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Archive of Physical Education (redirected from Archive of Physical education)

Page history last edited by Melissa Gibson 11 years, 7 months ago

 

Integrating Literature Ideas & Best Practices - Physical Education

 

Book Title  Author  Activity / Idea / Weblink
Grade level
Submitted by
Days with Frog and Toad
Arnold Lobel
Play a variety of frog hopping games and relay races.  Hop to a variety of music styles.  Play "freeze frog" as they stop when the music stops.  Play leap frog.  Other activities can be found at www.ehow.com/way_5406021
K-2
Diane Haase
Legend of the Bluebonnet, The
Tomie dePaola  Students will read "The Legend of the Bluebonnet", then discuss how Native American tribes used dance to represent many occasions: joy, sorrow, passage of rights, and even rain.  The students will learn a rain dance, and dance to Native American music.  3-5  Sarah Howard-Montgomery 
Miss Small is Off the Wall
Gutman and Paillot
Use Digital Storytelling 101 to allow students to create their own digital storybook. Allow students to take digital pictures of their work in class and create their own fitness story.
2nd, 3rd
GIBSON
Hunger Games, The
Suzanne Collins   After students have read through the book, you could set up a game within the class that is similar to the "The Hunger Games."  If you have a class of 24 you could split them up into 12 groups of 2, boy and girl perferably, to represent the tributes from the districts.  To start the class off the students could perform a an obsticle course, this could be done be setting up something outside or in the gym that involves running, strength (push up and sit up drills), accuracy (throwing a ball into an area or a target) and dodging and fleeing skills.  This could also be simulated on the Wii by having students play wii training camp, bootcamp, sports or a "Hunger Games" if there is one available.  After that students could be chosen electronically by a computer to compete against each other in various activities with the loser being eliminated from the challenge.  The last student standing at the end of the challenge would be the winner, recieving not only the highest grade but some type of reward. 
5-12   Jeremy Sanders  
Chicka Chicka Boom Boom
B. Martin
Play the following game with the words from this book: At the beginning of each part you read, give the class a certain move to make every time they hear, "BOOM!" Make sure and read the word, "boom" exaggerated and loud so the students can follow directions. For round 1, the students will jump. Round 2 the students will get down and sit. Round 3 the students will stand on one foot. Round 4 the students will leap, etc.
Pre-K - K
Marisa Gebert
Swiss Family Robinson 

Johann

Wyss

After reading the story, students will have a "simulation of island survival". The teacher will set up an obstacle course in which students will be timed. The quickest student with the fastest time will be deemed the winner, Students could also be split into two teams and an relay race could be conducted with the same challenges. 3rd-5th Shannon Compton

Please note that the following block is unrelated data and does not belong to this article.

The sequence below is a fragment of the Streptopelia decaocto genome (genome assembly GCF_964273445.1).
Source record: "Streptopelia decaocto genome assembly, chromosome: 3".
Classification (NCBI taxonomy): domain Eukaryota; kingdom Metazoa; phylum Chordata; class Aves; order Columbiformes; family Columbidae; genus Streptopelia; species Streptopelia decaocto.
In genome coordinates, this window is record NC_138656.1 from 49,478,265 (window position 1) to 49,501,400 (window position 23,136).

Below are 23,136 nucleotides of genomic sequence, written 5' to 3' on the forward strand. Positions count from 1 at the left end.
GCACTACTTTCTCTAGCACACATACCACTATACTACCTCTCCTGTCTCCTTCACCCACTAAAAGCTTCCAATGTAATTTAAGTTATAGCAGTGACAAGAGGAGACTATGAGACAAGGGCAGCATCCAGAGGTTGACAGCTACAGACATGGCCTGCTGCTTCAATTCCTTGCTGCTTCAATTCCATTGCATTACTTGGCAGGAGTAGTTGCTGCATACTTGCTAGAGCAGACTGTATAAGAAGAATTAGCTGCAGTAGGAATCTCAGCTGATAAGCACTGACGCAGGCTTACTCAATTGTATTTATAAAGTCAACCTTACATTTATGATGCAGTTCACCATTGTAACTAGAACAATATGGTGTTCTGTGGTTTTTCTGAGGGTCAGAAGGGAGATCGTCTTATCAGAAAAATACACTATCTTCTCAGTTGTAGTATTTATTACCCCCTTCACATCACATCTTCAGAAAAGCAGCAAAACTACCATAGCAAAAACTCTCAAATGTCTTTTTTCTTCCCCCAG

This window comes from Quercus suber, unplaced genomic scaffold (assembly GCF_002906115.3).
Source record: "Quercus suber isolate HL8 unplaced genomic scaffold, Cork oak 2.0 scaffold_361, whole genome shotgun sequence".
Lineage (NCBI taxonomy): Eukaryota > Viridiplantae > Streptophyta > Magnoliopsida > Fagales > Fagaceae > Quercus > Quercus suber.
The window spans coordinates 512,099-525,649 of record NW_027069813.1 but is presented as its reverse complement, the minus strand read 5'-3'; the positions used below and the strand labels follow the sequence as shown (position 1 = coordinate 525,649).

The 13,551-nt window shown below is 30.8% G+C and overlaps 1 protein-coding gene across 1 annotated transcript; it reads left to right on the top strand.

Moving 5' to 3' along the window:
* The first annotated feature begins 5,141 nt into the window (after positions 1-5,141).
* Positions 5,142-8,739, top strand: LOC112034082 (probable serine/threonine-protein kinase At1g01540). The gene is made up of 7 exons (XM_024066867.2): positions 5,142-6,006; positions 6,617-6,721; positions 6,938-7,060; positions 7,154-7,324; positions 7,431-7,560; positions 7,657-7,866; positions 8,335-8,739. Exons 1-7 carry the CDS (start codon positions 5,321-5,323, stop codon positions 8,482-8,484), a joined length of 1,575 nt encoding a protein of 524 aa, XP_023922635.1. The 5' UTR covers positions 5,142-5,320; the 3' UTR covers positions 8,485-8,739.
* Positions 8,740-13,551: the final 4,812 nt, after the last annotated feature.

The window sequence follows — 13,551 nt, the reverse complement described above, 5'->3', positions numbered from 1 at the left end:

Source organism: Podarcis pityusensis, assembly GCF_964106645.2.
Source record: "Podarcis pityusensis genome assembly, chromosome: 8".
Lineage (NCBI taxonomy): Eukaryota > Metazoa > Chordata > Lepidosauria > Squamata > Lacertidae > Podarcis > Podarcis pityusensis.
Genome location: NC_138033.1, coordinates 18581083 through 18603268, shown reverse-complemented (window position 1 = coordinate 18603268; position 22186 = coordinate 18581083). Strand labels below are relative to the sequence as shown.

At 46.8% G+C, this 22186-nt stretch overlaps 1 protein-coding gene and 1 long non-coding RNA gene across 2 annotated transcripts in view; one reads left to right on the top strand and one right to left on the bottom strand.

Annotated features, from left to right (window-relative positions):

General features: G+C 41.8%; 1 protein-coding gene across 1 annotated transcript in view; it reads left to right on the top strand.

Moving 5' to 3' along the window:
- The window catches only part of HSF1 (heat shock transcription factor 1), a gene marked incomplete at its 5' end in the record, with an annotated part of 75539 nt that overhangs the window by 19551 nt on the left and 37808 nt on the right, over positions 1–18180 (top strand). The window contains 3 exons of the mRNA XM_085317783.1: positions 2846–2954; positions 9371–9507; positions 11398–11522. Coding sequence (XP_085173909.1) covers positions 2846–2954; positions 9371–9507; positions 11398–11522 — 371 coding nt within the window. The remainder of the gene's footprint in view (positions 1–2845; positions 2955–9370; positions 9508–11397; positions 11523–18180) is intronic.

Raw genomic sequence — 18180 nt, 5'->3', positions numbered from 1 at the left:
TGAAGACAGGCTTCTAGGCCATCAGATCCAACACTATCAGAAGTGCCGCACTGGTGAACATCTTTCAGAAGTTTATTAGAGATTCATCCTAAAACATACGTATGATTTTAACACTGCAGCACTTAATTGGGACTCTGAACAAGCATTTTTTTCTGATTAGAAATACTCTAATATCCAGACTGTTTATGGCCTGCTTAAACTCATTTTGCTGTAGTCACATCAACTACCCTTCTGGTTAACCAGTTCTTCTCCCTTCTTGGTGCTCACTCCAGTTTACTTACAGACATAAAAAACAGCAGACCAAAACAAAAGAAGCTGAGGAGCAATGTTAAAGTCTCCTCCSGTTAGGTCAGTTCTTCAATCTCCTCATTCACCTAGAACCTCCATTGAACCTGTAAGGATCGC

Sing a Song of Popcorn  Beatrice DeRegniers

Do a dance inspired by a poem. 

Chant rhymes during an exercise or jump rope game.

K-5th J. Phillips
Honey, I Love  Eloise Greenfield Read the poem "Rope Rhyme" from Honey, I Love.  Students can read the poem aloud as a class and then try to chant it as they jump rope.  The poem can be shown on a whiteboard or projector, if available. 3rd-6th Lauren Nichols
Barn Dance! Bill Martin Jr. P.E teachers could read this book as an introduction to a unit about square dancing and the types of dance movies you do when square dance. 3-5 Lindsey Dickson
One Afternoon  Yumi Heo P. E. teachers could read this book to the students pointing out the activity the characters are doing and emphasizing on the sights and sounds they are exploring around them.  In the gym, around the school or outside, children could go on a imaginative trip like Minho did with this his mother.  Students can visualize the things Minho saw and re-enact the noises heard throughout the town.  To really bring this book to life the teacher could prepare signs that correlate with the story so that students make "stops" on their errand running while exercising. K-2 Kristen Gregory 
Revolting Rhymes  Roald Dahl

Roald Dahl’s poetry book, Revolting Rhymes, is an excellent choice for compare and contrast activities. The familiar, original stories are known by children around the world. Dahl’s tales have a very different spin on them. However, I would bring Dahl’s version of Cinderella into a physical education/drama lesson. The poetry element for Cinderella is the slow rhythm style, with longer lines and each line rhyming. A slow rhythm style evokes feelings while easy to read.

The Arts and Humanities Program Review implementation is at the forefront of my school discussions these days (how and when to address them). The students could compare and contrast, then read the story of Cinderella with the mindset of performing it. Students would be given parts, or roles, to act out. Emphasis should be on action, voice and speaking presence. As a culminating activity, show the original Cinderella as a movie.

 
Grades 2 and up Kimberly Simpson 
Adventures of Tom Sawyer, The
Mark Twain

As a vocabulary review for this novel, students could act out each word. Charades is a great game to incorporate movement into memory. By moving their bodies to remember the words, students will remember words quicker.

Another physical game for vocabulary review is called, “Gotcha!” The teacher puts the vocabulary words on the board (between 5-8 words at a time) and calls two students to compete against each other. The teacher will describe the word or give the definition and students will try to be the first to hit the word on the board. They will each hold a flyswatter to hit the correct word.  This is great for practicing vocabulary words, along with moving around the room.

4th-6th Grade Erin Larkin
Food Pyramid, The
Christine Taylor-Butler

The Food Pyramid is an excellent resource to supplement instruction during a unit on making healthy eating choices.  Taylor-Butler explains each food group in detail, giving the reader a deep understanding of the foods in each group.  In addition to discussing food groups, healthy eating around the world is explored, as well as some diseases caused by unhealthy eating.  An excerpt on exercise and balancing a healthy diet is also included in the book.  When using this book in the classroom, encourage students to work collaboratively to present one of the food groups using Microsoft PowerPoint.  In addition, have students visit http://kidshealth.org/kid/stay_healthy/food/fgp_interactive.html to explore the food pyramid through an interactive model.    

Grades 4-5 Daneika (Nikki) Hunt